As it stands, complaints often take a circuitous route through several clogged bureaucracies: from the nursing board for initial assessment to the Department of Consumer Affairs for investigation, to the California attorney general's office for case filing and the state Office of Administrative Hearings for trial. Then the case goes back to the board for a final decision.
Other California health licensing boards are also hampered by delays – but the registered nursing board stands out because of the sheer volume of licensees it regulates.
The biggest bottleneck occurs at the investigation stage, as Consumer Affairs staffers struggle to handle complaints against nurses as well as those against cosmetologists, acupuncturists and others. The nursing board must share a pool of fewer than 40 field investigators with up to 25 other licensing boards and bureaus. Some investigators handle up to 100 cases at a time.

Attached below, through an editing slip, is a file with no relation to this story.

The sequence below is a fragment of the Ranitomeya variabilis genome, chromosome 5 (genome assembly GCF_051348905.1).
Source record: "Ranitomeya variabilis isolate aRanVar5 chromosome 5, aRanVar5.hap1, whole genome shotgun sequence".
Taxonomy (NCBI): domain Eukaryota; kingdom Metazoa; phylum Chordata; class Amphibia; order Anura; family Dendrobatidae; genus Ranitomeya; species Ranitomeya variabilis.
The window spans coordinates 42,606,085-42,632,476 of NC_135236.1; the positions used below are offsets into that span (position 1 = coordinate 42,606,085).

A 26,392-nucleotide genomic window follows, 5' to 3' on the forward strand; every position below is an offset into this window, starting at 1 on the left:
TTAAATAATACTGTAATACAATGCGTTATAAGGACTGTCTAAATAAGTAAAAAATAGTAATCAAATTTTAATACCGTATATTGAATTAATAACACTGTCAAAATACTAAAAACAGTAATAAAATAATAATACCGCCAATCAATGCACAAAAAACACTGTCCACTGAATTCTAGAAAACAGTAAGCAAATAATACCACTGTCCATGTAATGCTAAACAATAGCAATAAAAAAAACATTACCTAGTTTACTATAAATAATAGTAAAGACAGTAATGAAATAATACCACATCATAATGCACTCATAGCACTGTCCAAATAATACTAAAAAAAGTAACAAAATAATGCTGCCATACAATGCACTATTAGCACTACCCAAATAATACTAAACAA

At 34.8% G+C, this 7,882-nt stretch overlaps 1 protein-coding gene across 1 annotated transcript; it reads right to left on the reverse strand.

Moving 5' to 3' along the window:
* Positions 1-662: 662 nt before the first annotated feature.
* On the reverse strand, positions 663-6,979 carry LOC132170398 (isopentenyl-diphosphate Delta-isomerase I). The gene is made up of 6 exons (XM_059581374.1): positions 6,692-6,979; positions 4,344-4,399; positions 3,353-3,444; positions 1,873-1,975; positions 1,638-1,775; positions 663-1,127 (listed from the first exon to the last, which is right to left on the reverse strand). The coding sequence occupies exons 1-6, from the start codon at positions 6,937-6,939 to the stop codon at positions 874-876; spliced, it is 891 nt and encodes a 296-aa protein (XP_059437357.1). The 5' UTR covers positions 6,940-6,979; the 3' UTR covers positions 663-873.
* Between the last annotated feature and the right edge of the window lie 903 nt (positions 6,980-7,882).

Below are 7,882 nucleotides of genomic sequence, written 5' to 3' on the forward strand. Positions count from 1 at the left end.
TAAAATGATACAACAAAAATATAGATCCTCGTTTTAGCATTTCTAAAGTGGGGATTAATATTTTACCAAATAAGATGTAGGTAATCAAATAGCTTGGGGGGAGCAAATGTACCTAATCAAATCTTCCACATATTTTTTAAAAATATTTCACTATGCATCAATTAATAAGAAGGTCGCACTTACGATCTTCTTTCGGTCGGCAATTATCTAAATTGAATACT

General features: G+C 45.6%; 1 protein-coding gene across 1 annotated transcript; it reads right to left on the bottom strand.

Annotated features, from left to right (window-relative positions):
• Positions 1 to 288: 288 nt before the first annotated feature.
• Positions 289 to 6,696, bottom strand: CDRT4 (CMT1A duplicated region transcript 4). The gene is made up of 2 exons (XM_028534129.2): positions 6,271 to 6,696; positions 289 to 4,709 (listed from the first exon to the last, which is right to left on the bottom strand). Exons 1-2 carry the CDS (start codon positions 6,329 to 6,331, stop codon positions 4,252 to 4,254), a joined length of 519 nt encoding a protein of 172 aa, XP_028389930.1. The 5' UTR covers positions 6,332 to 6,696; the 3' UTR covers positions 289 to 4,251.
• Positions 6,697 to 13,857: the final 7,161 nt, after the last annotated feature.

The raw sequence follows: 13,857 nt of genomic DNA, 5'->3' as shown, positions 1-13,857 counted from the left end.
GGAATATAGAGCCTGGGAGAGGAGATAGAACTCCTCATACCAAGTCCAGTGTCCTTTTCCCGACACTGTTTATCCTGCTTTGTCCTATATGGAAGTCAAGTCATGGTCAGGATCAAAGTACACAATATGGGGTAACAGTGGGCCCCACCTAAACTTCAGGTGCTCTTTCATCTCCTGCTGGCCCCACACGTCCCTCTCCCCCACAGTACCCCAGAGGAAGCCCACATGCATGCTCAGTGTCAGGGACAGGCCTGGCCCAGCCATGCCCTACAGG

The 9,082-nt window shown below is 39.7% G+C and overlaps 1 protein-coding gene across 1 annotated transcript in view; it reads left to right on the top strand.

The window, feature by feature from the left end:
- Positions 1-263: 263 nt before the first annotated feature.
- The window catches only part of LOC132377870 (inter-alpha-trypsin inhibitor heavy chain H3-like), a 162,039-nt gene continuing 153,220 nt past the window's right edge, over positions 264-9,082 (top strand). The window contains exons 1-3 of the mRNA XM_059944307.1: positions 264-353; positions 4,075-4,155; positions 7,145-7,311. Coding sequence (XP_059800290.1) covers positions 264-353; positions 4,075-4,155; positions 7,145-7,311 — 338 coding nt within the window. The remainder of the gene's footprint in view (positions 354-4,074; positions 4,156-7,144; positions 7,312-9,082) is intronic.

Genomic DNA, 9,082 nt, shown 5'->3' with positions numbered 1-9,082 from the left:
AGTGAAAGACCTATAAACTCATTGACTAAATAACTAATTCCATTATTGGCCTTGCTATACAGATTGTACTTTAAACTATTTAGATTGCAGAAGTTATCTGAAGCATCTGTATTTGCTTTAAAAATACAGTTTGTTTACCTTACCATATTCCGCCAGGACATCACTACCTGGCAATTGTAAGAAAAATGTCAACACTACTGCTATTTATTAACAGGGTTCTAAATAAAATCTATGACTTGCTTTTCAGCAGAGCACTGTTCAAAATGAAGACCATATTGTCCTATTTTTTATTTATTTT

All told, cases closed by the nursing board in fiscal 2008 took an average of 1,254 days. That pace surprised officials at other states' boards.
"I don't think it's ever to anybody's advantage to have a case open for three years," said Valerie Smith, associate director of Arizona's board, which typically takes 6 1/2 months from complaint to resolution.
Nursing boards nationwide vary widely in how they investigate and discipline nurses. But many do it faster.
Officials from Arizona, Texas and Ohio say they handle almost everything within their own agencies, exercising tight control and questioning cases that take too long.
"Where there's the greatest risk, we want to take the fastest action," said Betsy Houchen, head of Ohio's board, which requires 95% of the most serious complaints to be investigated within five working days.
Boards with the fairest and quickest outcomes hire their own investigators, usually nurses themselves, as well as their own attorneys, according to a 2004 trade group report.